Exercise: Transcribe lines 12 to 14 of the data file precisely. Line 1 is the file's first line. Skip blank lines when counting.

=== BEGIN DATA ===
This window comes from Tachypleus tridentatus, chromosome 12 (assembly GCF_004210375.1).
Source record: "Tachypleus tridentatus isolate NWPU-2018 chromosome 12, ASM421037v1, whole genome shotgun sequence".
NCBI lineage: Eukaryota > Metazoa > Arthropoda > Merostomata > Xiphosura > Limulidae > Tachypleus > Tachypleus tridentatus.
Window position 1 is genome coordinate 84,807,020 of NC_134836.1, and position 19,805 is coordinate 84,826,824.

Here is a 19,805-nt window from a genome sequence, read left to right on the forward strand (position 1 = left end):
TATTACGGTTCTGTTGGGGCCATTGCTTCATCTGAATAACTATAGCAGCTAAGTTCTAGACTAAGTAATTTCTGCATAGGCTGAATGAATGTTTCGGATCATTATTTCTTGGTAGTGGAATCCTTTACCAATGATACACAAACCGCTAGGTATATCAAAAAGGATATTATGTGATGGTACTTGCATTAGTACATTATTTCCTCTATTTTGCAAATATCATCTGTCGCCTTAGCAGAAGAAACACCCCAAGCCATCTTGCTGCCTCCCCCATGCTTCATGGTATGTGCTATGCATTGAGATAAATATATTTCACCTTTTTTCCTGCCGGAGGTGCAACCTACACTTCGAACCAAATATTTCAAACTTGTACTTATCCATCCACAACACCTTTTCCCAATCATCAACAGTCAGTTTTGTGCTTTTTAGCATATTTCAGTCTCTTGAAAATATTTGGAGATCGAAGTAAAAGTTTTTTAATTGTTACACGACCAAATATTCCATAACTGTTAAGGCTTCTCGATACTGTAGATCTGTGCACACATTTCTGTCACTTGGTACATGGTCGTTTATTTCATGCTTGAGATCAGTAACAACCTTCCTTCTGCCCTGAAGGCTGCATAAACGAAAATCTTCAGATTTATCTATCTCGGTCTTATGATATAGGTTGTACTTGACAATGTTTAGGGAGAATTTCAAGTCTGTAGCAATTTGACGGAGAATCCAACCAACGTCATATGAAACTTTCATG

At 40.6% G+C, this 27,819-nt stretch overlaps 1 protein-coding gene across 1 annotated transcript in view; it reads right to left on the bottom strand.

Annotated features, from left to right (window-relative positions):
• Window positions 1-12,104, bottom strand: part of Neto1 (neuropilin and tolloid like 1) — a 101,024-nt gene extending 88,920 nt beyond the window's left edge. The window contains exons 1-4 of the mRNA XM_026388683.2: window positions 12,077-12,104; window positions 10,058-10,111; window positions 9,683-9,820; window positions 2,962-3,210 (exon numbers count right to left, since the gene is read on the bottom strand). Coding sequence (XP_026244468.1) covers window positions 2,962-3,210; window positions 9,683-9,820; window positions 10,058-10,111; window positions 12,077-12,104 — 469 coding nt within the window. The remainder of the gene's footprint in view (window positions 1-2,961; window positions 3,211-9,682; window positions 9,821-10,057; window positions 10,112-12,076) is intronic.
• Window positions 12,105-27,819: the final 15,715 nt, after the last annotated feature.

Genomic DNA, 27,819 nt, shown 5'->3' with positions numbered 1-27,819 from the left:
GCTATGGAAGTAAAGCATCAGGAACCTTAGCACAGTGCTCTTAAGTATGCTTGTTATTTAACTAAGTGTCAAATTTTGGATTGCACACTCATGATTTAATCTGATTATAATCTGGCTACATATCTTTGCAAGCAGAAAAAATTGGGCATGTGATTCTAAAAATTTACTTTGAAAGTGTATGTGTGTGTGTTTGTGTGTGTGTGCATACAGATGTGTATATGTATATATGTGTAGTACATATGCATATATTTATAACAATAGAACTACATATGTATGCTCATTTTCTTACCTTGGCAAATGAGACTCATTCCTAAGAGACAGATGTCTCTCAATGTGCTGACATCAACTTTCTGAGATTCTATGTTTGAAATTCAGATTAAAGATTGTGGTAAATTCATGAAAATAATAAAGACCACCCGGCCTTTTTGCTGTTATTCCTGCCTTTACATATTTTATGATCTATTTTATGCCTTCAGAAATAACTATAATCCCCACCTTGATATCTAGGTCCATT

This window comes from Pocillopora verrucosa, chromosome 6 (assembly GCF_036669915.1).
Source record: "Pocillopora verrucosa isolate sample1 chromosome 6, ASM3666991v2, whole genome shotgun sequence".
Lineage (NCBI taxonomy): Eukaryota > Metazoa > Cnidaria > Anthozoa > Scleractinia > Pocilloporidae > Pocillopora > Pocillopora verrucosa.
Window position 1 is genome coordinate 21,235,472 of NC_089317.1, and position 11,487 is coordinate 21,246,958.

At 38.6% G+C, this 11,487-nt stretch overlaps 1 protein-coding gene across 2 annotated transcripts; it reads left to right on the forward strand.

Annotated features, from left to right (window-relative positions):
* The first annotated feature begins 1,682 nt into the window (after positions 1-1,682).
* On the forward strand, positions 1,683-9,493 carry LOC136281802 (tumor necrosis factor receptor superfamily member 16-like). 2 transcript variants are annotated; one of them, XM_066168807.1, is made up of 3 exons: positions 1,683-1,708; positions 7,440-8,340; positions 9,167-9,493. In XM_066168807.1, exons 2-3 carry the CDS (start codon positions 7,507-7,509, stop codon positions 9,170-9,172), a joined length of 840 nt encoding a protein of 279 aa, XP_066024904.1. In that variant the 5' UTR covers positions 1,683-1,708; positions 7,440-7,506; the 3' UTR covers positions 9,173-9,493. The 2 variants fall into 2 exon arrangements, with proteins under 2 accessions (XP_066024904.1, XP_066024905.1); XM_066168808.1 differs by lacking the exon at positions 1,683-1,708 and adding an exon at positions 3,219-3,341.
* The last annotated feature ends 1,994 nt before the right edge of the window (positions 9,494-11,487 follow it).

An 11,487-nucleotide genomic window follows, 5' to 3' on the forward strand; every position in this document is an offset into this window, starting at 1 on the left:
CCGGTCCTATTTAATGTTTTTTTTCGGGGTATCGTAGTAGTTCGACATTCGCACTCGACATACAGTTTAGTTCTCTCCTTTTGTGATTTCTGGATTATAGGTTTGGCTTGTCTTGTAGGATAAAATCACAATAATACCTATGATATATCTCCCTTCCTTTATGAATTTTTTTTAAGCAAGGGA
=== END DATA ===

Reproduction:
GCTATGGAAGTAAAGCATCAGGAACCTTAGCACAGTGCTCTTAAGTATGCTTGTTATTTAACTAAGTGTCAAATTTTGGATTGCACACTCATGATTTAATCTGATTATAATCTGGCTACATATCTTTGCAAGCAGAAAAAATTGGGCATGTGATTCTAAAAATTTACTTTGAAAGTGTATGTGTGTGTGTTTGTGTGTGTGTGCATACAGATGTGTATATGTATATATGTGTAGTACATATGCATATATTTATAACAATAGAACTACATATGTATGCTCATTTTCTTACCTTGGCAAATGAGACTCATTCCTAAGAGACAGATGTCTCTCAATGTGCTGACATCAACTTTCTGAGATTCTATGTTTGAAATTCAGATTAAAGATTGTGGTAAATTCATGAAAATAATAAAGACCACCCGGCCTTTTTGCTGTTATTCCTGCCTTTACATATTTTATGATCTATTTTATGCCTTCAGAAATAACTATAATCCCCACCTTGATATCTAGGTCCATT

This window comes from Pocillopora verrucosa, chromosome 6 (assembly GCF_036669915.1).
Source record: "Pocillopora verrucosa isolate sample1 chromosome 6, ASM3666991v2, whole genome shotgun sequence".